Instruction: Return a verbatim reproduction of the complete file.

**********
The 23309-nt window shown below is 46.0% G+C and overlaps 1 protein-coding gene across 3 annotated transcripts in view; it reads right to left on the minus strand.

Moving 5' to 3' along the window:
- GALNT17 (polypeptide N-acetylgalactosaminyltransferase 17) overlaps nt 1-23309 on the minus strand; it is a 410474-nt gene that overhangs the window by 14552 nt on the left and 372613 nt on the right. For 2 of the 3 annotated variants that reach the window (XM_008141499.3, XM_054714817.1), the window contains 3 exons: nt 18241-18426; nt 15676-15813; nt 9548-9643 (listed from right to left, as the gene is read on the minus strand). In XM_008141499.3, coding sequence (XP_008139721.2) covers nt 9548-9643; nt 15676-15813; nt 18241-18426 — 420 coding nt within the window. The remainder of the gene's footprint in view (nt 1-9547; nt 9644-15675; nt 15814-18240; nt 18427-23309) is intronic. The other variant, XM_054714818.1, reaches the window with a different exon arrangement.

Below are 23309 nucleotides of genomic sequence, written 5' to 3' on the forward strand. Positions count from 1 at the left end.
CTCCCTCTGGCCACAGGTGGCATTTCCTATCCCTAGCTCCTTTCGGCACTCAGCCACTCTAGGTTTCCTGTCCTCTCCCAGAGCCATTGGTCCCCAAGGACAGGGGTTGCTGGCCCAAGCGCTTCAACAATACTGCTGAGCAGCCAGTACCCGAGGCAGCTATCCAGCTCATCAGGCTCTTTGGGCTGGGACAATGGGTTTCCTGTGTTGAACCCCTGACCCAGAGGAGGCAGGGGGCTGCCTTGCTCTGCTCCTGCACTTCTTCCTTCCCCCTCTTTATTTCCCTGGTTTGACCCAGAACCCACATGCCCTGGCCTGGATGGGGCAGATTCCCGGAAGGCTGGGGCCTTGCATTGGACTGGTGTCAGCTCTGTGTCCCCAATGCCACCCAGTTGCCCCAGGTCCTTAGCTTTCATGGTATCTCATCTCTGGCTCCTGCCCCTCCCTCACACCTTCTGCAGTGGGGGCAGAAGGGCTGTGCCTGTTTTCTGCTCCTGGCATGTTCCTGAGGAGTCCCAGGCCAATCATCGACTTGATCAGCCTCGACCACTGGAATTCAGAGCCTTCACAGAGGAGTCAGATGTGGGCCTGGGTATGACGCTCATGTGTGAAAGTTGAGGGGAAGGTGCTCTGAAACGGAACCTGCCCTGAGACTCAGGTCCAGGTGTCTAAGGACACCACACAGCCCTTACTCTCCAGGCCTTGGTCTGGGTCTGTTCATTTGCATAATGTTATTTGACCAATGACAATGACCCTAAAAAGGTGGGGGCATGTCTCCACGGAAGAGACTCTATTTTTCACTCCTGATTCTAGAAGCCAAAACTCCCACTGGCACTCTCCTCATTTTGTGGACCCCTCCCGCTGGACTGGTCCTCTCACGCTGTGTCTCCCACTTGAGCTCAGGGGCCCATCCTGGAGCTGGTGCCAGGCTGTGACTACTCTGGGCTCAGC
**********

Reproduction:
The 23309-nt window shown below is 46.0% G+C and overlaps 1 protein-coding gene across 3 annotated transcripts in view; it reads right to left on the minus strand.

Moving 5' to 3' along the window:
- GALNT17 (polypeptide N-acetylgalactosaminyltransferase 17) overlaps nt 1-23309 on the minus strand; it is a 410474-nt gene that overhangs the window by 14552 nt on the left and 372613 nt on the right. For 2 of the 3 annotated variants that reach the window (XM_008141499.3, XM_054714817.1), the window contains 3 exons: nt 18241-18426; nt 15676-15813; nt 9548-9643 (listed from right to left, as the gene is read on the minus strand). In XM_008141499.3, coding sequence (XP_008139721.2) covers nt 9548-9643; nt 15676-15813; nt 18241-18426 — 420 coding nt within the window. The remainder of the gene's footprint in view (nt 1-9547; nt 9644-15675; nt 15814-18240; nt 18427-23309) is intronic. The other variant, XM_054714818.1, reaches the window with a different exon arrangement.

Below are 23309 nucleotides of genomic sequence, written 5' to 3' on the forward strand. Positions count from 1 at the left end.
CTCCCTCTGGCCACAGGTGGCATTTCCTATCCCTAGCTCCTTTCGGCACTCAGCCACTCTAGGTTTCCTGTCCTCTCCCAGAGCCATTGGTCCCCAAGGACAGGGGTTGCTGGCCCAAGCGCTTCAACAATACTGCTGAGCAGCCAGTACCCGAGGCAGCTATCCAGCTCATCAGGCTCTTTGGGCTGGGACAATGGGTTTCCTGTGTTGAACCCCTGACCCAGAGGAGGCAGGGGGCTGCCTTGCTCTGCTCCTGCACTTCTTCCTTCCCCCTCTTTATTTCCCTGGTTTGACCCAGAACCCACATGCCCTGGCCTGGATGGGGCAGATTCCCGGAAGGCTGGGGCCTTGCATTGGACTGGTGTCAGCTCTGTGTCCCCAATGCCACCCAGTTGCCCCAGGTCCTTAGCTTTCATGGTATCTCATCTCTGGCTCCTGCCCCTCCCTCACACCTTCTGCAGTGGGGGCAGAAGGGCTGTGCCTGTTTTCTGCTCCTGGCATGTTCCTGAGGAGTCCCAGGCCAATCATCGACTTGATCAGCCTCGACCACTGGAATTCAGAGCCTTCACAGAGGAGTCAGATGTGGGCCTGGGTATGACGCTCATGTGTGAAAGTTGAGGGGAAGGTGCTCTGAAACGGAACCTGCCCTGAGACTCAGGTCCAGGTGTCTAAGGACACCACACAGCCCTTACTCTCCAGGCCTTGGTCTGGGTCTGTTCATTTGCATAATGTTATTTGACCAATGACAATGACCCTAAAAAGGTGGGGGCATGTCTCCACGGAAGAGACTCTATTTTTCACTCCTGATTCTAGAAGCCAAAACTCCCACTGGCACTCTCCTCATTTTGTGGACCCCTCCCGCTGGACTGGTCCTCTCACGCTGTGTCTCCCACTTGAGCTCAGGGGCCCATCCTGGAGCTGGTGCCAGGCTGTGACTACTCTGGGCTCAGC